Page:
March 7, 2013, by offcampus

Additional Licensing for Houses In Multiple Occupation Consultation

Nottingham City Council is currently running a consultation on a proposal to designate an area of Nottingham for additional licensing of houses in multiple occupation (HMOs). The consultation is running from 25th February to 20th May 2013 and you can have your say about the proposal by completing an online questionnaire here.

So, what’s this all about and why are we writing about it on the Off Campus blog?

An HMO is what you might know as a shared house, and many University of Nottingham students who live off campus decide to move into HMOs. Currently, any HMO with three or more storeys which houses at least five people has to have a license. The Council’s proposal is to extend licensing in certain parts of the city, including some areas in which many students choose to live, to make the majority of privately rented HMOs subject to licensing. You can check out the areas the Council is looking at on page 14 of their Proposal Report for Consultation.

What would additional licensing actually involve?

Landlords would be required to apply for a license for each HMO they own. The license would last for five years and would have conditions attached to it regarding management of the property, health and safety issues and anti-social behaviour. There would be a fee payable by the landlord for each license. Landlords who failed to apply for a license would be fined.

Why does the Council want to introduce Additional Licensing?

Nottingham City Council believes that Additional Licensing, alongside existing initiatives, will help to combat the following issues:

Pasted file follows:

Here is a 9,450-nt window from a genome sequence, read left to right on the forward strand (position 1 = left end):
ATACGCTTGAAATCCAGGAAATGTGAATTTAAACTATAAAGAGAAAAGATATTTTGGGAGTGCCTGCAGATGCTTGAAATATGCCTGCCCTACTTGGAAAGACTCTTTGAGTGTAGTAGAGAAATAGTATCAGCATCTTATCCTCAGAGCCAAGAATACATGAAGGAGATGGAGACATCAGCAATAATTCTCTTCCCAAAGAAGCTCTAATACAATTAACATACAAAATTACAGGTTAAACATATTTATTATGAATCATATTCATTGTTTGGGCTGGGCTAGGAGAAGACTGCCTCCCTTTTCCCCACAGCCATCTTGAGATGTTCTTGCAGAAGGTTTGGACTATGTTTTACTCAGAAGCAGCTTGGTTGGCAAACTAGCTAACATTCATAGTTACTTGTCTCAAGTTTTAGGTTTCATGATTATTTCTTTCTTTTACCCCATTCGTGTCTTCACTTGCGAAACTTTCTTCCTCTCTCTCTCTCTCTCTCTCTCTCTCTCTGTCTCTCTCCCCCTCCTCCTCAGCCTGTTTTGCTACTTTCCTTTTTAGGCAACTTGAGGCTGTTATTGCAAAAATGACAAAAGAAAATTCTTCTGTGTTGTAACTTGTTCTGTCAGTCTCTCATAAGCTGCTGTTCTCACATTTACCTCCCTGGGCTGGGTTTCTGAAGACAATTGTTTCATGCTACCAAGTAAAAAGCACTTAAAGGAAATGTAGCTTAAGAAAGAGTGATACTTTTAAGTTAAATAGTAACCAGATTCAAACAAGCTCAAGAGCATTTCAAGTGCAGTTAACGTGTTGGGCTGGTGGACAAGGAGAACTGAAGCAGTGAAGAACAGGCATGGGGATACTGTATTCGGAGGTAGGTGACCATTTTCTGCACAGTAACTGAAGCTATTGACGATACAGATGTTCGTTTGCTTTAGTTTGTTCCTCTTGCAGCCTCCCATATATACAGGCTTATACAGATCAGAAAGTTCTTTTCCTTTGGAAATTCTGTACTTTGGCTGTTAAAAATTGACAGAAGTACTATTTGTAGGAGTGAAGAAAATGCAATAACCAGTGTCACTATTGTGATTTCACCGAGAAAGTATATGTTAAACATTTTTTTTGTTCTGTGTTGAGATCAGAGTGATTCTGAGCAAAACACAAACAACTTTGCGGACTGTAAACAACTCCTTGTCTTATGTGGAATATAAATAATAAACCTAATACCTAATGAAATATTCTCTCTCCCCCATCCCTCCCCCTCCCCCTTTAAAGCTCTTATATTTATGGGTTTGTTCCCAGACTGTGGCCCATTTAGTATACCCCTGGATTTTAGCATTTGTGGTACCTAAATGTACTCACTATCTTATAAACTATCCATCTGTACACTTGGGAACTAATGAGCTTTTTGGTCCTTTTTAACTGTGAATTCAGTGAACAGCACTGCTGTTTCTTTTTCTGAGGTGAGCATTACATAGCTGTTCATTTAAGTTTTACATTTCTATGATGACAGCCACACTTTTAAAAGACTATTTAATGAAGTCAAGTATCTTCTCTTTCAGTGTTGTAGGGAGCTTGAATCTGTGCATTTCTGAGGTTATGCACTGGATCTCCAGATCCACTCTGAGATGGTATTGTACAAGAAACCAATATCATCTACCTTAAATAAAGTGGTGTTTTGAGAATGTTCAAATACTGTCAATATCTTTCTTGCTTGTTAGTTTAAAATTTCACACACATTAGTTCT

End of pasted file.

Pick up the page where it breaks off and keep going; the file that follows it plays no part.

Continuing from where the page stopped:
• Bins on the street
  • Noise complaints
  • Housing disrepair and overcrowding
  • Refuse accumulations
  • Land/buildings detrimental to the amenity
  • Anti-social behaviour
  • Landlord/tenant/neighbour disputes

The proposed designated area has been chosen by looking at data surrounding complaints about the above issues.

The Council lists the following intended benefits to the scheme:

  • A reduction in complaints
  • Protection of the health, safety and welfare of tenants
  • The community will benefit from reduced HMO-related problems
  • Better management and eventually better quality private rented accommodation
  • Licensing will require landlords to take a professional approach to managing their properties
  • The Promotion of licensed and accredited landlords and the quality accommodation they offer
  • Additional licensing will bring a number of properties to the Council’s attention that would otherwise have gone undetected

What are the potential outcomes of the consultation?

The scheme could be implemented, with or without amendments based upon the consultation, or it could be decided that the additional licensing is unnecessary, in which case the scheme would not go ahead.

We’d encourage you to have a look at the consultation documents for yourself and see what you think – there are students living in some of these areas and it could affect you – and then complete the brief online questionnaire to share your thoughts on the proposals with the Council.

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